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Review of Lost Omens: Monsters of Myth for Pathfinder 2nd Edition

Lost Omens Monsters of Myth for Pathfinder Second Edition
Lost Omens: Monsters of Myth by Paizo Publishing

Lost Omens: Monsters of Myth serves as a worthy accompaniment to Lost Omens: Legends for Pathfinder Second Edition (PF2). Whereas the Legends entry emphasizes important and notable figures in Golarion history, Monster of Myth adds in well-known creatures that have an impact on the many cultures therein.

Monsters of Myth is the shortest Lost Omens entry thus far. Within its pages, you’ll find details on 20 creatures ranging from fey, to beasts, to dragons. Now don’t get it twisted; despite this being a shorter entry, I would rank this up there with my favorite Lost Omens books.

If you’re interested in my thoughts on the other Lost Omens books, you can check out this singular link that shows the Lost Omens reviews in one place. It’s a one-stop-shop!

Let’s get into the details of the book!

Lost Omens Monsters of Myth: Who It’s For

Lost Omens: Monsters of Myth is designed for lore-lovers and world-builders. This doesn’t necessarily mean that it’s exclusively for Gamemasters. In fact, I know many players who spend just as much time designing their own homebrew worlds and stories as I do!

Each monster entry is six pages, and details out the lore associated with the creature. Most of the monsters, like Desert’s Howl, are mythologic in nature. That is to say, it is rare for people to come across them unless they’re explicitly looking for them and putting together the pieces to their location. You also get a statblock for the creature, along with information on any items they might be carrying.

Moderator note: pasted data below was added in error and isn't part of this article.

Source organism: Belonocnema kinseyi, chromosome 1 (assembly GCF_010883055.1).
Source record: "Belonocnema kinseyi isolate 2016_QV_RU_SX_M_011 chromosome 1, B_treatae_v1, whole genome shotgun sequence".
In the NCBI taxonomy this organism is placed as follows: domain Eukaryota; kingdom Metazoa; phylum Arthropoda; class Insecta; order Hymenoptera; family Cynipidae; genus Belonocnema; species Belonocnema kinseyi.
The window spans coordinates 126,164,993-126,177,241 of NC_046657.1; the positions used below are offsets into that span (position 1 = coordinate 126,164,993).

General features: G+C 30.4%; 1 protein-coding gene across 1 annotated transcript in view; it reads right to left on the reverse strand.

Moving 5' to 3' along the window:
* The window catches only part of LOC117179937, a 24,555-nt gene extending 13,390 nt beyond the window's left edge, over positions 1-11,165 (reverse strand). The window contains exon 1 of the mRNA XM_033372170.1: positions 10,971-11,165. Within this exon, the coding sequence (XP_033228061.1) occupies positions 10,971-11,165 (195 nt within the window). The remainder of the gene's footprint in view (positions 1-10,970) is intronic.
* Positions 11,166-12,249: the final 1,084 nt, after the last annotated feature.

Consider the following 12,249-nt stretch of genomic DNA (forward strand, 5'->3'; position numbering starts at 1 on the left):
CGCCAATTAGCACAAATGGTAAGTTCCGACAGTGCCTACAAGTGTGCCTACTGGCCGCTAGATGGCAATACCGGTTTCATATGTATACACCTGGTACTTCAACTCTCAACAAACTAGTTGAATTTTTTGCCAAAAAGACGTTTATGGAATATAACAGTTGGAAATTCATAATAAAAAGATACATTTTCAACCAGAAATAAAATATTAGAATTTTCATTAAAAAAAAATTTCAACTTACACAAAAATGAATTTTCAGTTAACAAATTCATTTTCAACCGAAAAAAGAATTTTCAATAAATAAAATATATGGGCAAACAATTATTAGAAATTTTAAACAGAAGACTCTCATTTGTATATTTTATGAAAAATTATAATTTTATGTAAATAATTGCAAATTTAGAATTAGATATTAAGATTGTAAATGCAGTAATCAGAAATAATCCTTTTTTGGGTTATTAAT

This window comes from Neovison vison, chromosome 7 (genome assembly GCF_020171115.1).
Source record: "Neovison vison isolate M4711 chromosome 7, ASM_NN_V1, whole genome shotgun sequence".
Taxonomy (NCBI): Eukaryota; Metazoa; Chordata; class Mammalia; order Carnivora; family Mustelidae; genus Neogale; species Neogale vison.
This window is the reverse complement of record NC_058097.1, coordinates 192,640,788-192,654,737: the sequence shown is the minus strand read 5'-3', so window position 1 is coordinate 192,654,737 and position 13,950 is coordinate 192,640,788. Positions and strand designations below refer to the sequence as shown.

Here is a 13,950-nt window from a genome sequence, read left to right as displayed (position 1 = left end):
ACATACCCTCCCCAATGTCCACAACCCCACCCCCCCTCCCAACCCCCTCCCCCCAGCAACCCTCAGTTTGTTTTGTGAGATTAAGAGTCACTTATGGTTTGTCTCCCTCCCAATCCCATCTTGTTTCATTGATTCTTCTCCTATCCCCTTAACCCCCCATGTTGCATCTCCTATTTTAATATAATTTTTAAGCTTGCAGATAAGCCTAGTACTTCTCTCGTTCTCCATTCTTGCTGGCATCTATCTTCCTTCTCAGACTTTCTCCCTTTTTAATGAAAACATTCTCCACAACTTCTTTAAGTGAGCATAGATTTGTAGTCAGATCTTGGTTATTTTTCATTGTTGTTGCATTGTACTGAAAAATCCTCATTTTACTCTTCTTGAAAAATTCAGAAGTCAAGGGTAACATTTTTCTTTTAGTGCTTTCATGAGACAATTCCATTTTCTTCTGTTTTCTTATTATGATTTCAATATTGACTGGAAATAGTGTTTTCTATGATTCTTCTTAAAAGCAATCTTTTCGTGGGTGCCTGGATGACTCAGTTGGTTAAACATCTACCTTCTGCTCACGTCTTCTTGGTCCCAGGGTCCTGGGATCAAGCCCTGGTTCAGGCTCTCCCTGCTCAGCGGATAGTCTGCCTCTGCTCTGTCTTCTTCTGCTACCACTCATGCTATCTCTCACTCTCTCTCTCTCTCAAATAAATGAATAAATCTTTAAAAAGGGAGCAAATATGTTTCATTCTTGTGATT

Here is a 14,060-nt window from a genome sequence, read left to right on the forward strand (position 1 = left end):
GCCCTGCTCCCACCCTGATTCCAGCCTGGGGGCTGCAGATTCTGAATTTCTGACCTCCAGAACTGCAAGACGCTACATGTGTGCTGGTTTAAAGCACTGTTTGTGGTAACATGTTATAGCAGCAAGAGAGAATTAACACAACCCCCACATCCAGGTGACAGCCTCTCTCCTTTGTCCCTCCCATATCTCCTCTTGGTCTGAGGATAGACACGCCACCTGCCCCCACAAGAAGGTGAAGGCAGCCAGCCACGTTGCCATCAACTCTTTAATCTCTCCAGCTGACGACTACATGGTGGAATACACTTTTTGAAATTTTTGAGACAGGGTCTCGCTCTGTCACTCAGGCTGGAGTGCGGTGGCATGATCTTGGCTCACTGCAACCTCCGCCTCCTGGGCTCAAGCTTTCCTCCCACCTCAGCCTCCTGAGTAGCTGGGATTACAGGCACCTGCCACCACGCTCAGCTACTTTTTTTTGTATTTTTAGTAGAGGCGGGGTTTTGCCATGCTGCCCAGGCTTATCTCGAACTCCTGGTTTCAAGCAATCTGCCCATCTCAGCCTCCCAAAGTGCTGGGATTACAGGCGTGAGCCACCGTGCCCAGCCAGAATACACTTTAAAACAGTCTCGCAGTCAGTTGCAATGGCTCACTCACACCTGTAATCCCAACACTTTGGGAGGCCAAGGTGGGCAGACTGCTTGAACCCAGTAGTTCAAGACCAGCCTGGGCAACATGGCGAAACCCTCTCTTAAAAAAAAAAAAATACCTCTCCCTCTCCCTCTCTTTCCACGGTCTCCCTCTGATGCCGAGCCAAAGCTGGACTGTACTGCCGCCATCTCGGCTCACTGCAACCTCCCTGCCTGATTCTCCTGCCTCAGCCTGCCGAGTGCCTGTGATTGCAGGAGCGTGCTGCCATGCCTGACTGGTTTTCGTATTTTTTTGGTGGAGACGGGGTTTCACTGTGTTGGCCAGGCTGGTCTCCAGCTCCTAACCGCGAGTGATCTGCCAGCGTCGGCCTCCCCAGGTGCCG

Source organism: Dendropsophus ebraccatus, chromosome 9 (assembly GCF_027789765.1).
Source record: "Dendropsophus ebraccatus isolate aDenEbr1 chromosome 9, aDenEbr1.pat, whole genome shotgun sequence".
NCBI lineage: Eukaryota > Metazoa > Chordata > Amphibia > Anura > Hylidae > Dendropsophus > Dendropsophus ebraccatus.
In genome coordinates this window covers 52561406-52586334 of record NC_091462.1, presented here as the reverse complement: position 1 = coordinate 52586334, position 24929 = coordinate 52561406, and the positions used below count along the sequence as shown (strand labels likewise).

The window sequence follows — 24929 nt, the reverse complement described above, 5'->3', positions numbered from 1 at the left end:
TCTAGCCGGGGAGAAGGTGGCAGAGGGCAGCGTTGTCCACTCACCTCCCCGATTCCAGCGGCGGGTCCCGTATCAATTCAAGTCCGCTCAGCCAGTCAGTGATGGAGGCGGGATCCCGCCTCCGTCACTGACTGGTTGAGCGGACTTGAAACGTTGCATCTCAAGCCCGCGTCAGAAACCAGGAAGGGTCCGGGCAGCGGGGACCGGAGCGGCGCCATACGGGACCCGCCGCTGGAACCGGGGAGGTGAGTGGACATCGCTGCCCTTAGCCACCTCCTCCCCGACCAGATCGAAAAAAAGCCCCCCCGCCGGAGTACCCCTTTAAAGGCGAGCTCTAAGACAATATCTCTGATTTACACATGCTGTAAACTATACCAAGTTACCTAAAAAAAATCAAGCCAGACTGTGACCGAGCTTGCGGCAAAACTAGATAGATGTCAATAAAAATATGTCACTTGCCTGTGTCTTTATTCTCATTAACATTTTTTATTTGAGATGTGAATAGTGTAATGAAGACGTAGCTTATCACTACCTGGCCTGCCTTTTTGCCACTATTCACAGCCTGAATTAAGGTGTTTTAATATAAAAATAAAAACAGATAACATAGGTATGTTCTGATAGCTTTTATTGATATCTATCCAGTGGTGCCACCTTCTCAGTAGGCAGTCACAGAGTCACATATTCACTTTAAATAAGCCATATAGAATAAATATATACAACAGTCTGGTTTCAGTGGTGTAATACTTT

My favorite part of the book is something that EVERY book should have if it’s a Gamemaster resource. There is a section called ‘In Your Campaigns’, and it outlines the uses for the monster regardless of where your party is within its adventure. The section is separated into Low-Level Campaigns (1-7), Mid-Level Campaigns (8-14), and High-Level Campaigns (15-20).

Many of entries have other statblocks that can be used at these different levels. For example, in the case of Desert’s Howl, there are howling spawn that would be more suitable to a mid-level party. It’s always tough to envision how you could bring some of these monsters into lower-level games, and there are plenty of options sprinkled throughout each entry. For the Desert Howl, the party could encounter people plagued with nightmares caused by the Howl, or maybe it causes hallucinations of other powerful creatures. It’s just such a nice feature! I don’t have to perform as many mental gymnastics to figure out how I’m going to get my party introduced to this cool thing!